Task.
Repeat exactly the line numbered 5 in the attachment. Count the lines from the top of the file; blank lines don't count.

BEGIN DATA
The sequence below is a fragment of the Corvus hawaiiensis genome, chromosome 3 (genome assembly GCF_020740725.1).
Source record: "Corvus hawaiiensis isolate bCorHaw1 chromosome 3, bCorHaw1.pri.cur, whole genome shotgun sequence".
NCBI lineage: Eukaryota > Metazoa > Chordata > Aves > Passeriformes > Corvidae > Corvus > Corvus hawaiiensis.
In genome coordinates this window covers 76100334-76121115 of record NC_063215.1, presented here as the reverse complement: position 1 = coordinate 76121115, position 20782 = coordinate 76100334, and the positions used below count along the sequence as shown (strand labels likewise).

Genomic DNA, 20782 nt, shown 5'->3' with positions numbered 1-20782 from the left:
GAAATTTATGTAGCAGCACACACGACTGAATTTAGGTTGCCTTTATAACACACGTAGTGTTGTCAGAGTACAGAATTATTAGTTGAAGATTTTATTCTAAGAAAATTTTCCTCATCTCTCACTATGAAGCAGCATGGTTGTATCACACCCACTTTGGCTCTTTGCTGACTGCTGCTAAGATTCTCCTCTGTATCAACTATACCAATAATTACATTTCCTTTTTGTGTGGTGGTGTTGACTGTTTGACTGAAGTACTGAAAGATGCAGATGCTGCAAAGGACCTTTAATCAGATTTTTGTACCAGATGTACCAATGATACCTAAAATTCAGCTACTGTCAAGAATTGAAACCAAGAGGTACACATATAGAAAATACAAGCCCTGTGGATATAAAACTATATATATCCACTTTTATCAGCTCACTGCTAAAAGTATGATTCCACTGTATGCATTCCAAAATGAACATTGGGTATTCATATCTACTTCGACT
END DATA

Genomic DNA, 20782 nt, shown 5'->3' with positions numbered 1-20782 from the left: